by Taylor Dotson, student at Oklahoma Christian University
I was sitting in U!Shine's most recent seminar, "Conflict Happens" when the speaker, Marcina Simmons, asked the group this broad (and slightly terrifying) question: "How do you handle conflict?"
The answers varied from a humorous, "I don't" to a brave, "I address the person directly". I stayed dead silent because I knew my answer was a firm, "not well at all".
The speaker went on to talk about the ways people handle conflict, how they should handle it, and even why people handle conflict in different manners. She used her own knowledge from her extensive educational background and her own personal experiences to teach us about conflict.
She then introduced the group to something called the TKI Model which includes five primary ways that people handle conflict. The ways included avoiding, accommodating, compromising, competing, and collaborating. She emphasized the point that there is no one style that is the perfect answer for all conflict. Some situations might require collaborating with your group or team, some might require accommodating the other person, and so on. However, it was evident that some styles are better than others in certain situations. For example, one of the other students at the seminar brought up the point that you might not want to accommodate a burglar in your own home. Each style has their time and place.
She emphasized the point that there is no one style that is the perfect answer for every conflict.
The speaker paused here and gave us a few minutes to fill out a sheet about a recent conflict we experienced. I started to internally panic because my style of conflict-handling immediately presented itself. I didn't even want to write mine down. It was crystal clear that I avoid conflict like the plague.
Now don't get me wrong, I experience conflict. My co-workers and I disagree at times, my roommate can get on my nerves, and my friends sometimes say things that rub me the wrong way. But when I got to the "how did you address this conflict" part of the sheet, I couldn't give an answer because I couldn't think of a single recent conflict that I actually addressed and dealt with.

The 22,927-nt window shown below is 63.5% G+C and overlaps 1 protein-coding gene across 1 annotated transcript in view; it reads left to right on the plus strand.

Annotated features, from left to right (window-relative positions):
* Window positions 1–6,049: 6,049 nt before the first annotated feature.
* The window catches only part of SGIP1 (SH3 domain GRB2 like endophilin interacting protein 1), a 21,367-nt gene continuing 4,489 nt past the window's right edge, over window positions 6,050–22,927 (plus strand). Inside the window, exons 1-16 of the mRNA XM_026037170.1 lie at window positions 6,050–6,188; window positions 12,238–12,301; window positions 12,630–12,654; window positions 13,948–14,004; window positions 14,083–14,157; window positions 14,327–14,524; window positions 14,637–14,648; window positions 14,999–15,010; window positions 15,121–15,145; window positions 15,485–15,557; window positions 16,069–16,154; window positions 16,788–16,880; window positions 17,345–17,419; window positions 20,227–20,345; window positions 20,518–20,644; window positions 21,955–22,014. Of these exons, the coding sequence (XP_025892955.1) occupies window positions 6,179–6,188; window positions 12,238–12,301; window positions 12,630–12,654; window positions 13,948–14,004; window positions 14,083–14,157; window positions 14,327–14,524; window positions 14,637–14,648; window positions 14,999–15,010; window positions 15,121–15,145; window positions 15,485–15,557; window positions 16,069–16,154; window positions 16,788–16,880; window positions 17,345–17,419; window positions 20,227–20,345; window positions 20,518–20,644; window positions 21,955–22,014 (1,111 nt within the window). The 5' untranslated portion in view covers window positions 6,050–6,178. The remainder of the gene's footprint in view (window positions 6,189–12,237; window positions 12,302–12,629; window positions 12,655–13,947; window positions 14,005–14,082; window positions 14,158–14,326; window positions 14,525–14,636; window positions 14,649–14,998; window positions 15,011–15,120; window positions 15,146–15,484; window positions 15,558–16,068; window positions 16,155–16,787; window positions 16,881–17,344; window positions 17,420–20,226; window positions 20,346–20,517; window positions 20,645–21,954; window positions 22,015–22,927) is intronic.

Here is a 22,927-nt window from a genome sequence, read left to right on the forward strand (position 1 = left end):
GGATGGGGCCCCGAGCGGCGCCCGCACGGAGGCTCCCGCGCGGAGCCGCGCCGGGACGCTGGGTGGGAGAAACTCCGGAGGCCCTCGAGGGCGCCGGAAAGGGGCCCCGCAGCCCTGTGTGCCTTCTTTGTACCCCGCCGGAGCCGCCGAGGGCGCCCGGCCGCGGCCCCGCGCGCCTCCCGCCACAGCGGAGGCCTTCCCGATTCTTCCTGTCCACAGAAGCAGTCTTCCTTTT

Sitting in this room, listening to the speaker, and filling out this sheet opened my eyes to the dangerous road I was heading down. If I keep avoiding conflict resolution, I will only have more conflict, more stress, and more anxiety. Handling conflict not only benefits the situation and the relationship you have with that person/group of people. It benefits you and your mental well-being.
Handling conflict not only benefits the situation and the relationship you have with that person/group of people. It benefits you and your mental well-being.
If I communicate my feelings and issues with my friends, maybe I won't get angry with them at random times. If I ask my roommate to do something differently, maybe I won't have so much anxiety. If I actually handle conflict instead of avoiding it, maybe I will live a happier, healthier life.
Conflict is something we are going to deal with for the rest of our lives. Whether it's with a roommate, a spouse, a coworker, or with ourselves, it's unavoidable.
Conflict happens. How do you handle it?
Our U!Shine Seminars are a 7 part seminar series designed to give every student a better understanding of their mental and emotional health. Our holistic seminars help students understand the science of our emotions and feelings, find spiritual strength and hope in God's love, and learn practical tools to help them better their well-being: mind, body, and spirit. The seminars are offered in the fall and spring semesters, and each are written and presented by trained professionals in the topic field. Find out more about our topics on our website.